The song of the week is the fiddle tune 'Cherokee Shuffle' in the key of A.
'Cherokee Shuffle' is closely related to the key of D fiddle tune 'Lost Indian', but unlike Lost Indian, Cherokee Shuffle has an unusual form. The B-Part of Cherokee Shuffle is 10 measures long instead of the usual 8 measures that make up a part in a double reel. (The A-Part of Lost Indian is essentially the same as the A-Part of Cherokee Shuffle. The B-Part of Lost Indian uses the same progression as, and a similar melody to the A-Part. In some versions of Lost Indian, the B-Part is little more than the A-Part melody played an octave higher.)
Here are two good versions of Cherokee Shuffle to listen to:
Gravel Road Bluegrass - Cherokee Shuffle
Josh Williams - "Cherokee Shuffle"
The chord progression we will use for Cherokee Shuffle at next week's intermediate jam is:
1 1 1 6m 4 1 4 1
4 1 5 1 4 1 1 6m 4/5 1
Note: On both versions provided here, the second to last measure of the B-Part is played the same way as the second to last measure of the A-Part, instead of there being a 4/5 split measure in the B-Part.
Here is a version of Lost Indian for comparison:
Lost Indian - Norman Blake / Doc Watson / Tony Rice
Cherokee Shuffle is one of the relatively few AABB-type fiddle tunes that I prefer not to start with an 8 potato intro at a jam, because the first melody note of the first measure is identical with the main note I would be droning in an 8 Potato intro (in the key of A, an A note that is in the same octave as the A note that the melody begins with), thus making it sound unclear where the intro ends and the tune begins. So, I start with three quarter note pickups instead that ascend into the A note (E, F#, G#: the 5th, 6th, and 7th notes of the A Major Scale.) Other tunes like this include Buffalo Gals, Salt Creek, and Red Wing.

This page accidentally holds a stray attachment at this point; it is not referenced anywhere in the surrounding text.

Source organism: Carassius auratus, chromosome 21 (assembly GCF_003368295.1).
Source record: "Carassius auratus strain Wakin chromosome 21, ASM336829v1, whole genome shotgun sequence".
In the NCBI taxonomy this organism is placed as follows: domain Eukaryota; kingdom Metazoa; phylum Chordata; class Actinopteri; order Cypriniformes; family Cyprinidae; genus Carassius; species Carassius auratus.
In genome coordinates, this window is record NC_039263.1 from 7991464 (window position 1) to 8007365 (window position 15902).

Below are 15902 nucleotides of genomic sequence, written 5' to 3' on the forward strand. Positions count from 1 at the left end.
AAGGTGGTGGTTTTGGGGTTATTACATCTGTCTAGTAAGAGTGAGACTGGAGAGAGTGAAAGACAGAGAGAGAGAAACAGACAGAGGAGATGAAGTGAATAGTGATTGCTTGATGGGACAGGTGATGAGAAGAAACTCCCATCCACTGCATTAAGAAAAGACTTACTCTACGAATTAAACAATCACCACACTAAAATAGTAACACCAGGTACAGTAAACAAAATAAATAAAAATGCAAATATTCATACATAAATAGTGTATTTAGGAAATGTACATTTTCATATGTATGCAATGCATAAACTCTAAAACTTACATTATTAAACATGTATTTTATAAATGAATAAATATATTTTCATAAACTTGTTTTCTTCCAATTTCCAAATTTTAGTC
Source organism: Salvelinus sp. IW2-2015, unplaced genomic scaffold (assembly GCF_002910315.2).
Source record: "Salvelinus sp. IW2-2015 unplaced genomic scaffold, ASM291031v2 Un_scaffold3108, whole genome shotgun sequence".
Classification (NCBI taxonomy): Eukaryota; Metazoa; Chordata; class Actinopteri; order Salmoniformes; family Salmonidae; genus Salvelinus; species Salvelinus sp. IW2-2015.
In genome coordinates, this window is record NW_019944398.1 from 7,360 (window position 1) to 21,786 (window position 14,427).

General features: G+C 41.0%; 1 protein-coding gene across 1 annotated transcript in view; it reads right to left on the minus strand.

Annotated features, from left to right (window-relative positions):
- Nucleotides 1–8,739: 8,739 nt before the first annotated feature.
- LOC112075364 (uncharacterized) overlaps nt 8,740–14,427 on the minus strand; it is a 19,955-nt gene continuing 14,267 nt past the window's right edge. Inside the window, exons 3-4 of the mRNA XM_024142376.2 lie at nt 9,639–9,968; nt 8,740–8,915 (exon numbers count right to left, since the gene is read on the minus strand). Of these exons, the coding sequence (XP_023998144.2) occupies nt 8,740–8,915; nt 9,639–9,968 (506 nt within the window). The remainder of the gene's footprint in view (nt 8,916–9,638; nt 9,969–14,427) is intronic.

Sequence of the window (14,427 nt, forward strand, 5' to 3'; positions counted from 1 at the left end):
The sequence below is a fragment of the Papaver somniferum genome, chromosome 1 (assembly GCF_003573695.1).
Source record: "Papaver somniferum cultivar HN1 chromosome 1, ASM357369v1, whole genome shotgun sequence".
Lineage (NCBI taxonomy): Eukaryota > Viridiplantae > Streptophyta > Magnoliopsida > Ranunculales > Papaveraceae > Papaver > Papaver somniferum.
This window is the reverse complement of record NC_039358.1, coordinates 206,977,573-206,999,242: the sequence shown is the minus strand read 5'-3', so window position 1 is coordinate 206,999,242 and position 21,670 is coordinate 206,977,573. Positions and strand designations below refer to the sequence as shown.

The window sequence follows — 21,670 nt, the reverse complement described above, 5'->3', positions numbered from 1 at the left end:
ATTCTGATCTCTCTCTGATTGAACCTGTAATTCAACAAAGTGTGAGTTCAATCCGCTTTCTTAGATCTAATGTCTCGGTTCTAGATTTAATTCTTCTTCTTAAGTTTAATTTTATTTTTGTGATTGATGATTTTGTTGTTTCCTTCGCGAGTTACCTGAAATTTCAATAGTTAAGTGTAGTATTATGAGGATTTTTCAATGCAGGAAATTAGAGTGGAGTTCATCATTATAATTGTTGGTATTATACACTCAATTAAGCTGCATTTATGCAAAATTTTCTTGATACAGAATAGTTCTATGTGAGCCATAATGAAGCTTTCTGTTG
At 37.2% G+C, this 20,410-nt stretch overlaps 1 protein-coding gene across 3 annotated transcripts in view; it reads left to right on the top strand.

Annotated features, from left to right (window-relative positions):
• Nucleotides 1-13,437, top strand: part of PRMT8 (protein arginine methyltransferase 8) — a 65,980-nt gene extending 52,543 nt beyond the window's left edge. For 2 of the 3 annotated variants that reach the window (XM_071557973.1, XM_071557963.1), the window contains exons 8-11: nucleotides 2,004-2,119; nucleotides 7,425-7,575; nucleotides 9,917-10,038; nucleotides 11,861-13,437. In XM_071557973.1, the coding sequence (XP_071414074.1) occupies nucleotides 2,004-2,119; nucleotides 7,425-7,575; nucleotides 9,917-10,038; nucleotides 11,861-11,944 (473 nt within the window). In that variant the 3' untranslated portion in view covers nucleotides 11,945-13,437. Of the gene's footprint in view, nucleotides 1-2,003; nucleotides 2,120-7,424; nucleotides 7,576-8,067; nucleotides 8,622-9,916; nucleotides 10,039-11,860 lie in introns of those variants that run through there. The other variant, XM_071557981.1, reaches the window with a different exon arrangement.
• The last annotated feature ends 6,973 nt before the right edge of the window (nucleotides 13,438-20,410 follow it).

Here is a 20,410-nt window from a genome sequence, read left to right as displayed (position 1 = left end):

The first four melody sheets attached here are just one of many hundreds of differing printed versions of the melody for Cherokee Shuffle. Most, but not all, of the alternate versions available fit just as well with the chord progression I have given for Cherokee Shuffle, so feel free to mix and match as you like the different versions you may know or may come across, but, in doing so, keep the chord progression in mind.
Although the melody sheets contain far more 8th notes than most other song of the week melody sheets, please remember that these sheets give only the melody (or rather, a melody); they are not full-fledged Bluegrass breaks, they provide you with nothing more than just a good starting point for creating such breaks (compare the melody sheets with the breaks you hear on the youtube links provided here, and notice the kinds of embellishments that are used in these breaks that are not represented anywhere on the melody sheets).
The "Banjo tab #2" melody sheet attached here gives only the most essential melody notes relative to the version of the melody given on the other melody sheets. The reason why I include it here is because it is characteristic of Scruggs-style banjo breaks for fiddle tunes to take a skeletal version of the melody and surround it with combinations of 8th notes and quarter notes that are clearly distinct from the melody and that often deviate significantly from the combinations of 8th notes and quarter notes that the other Bluegrass lead instruments tend to use as melody notes and/or filler notes. In order to be able to play the sequences of 8th notes written on the fourth melody sheet (banjo tab #1), which are the same notes given on the first three melody sheets, up to speed with finger picks, a banjo player would need to use single-string style or melodic style. (The fretboard locations I wrote for the notes in the A Part is intended for single-string style, and the fretboard locations I wrote for the notes in the B Part is intended for melodic style.)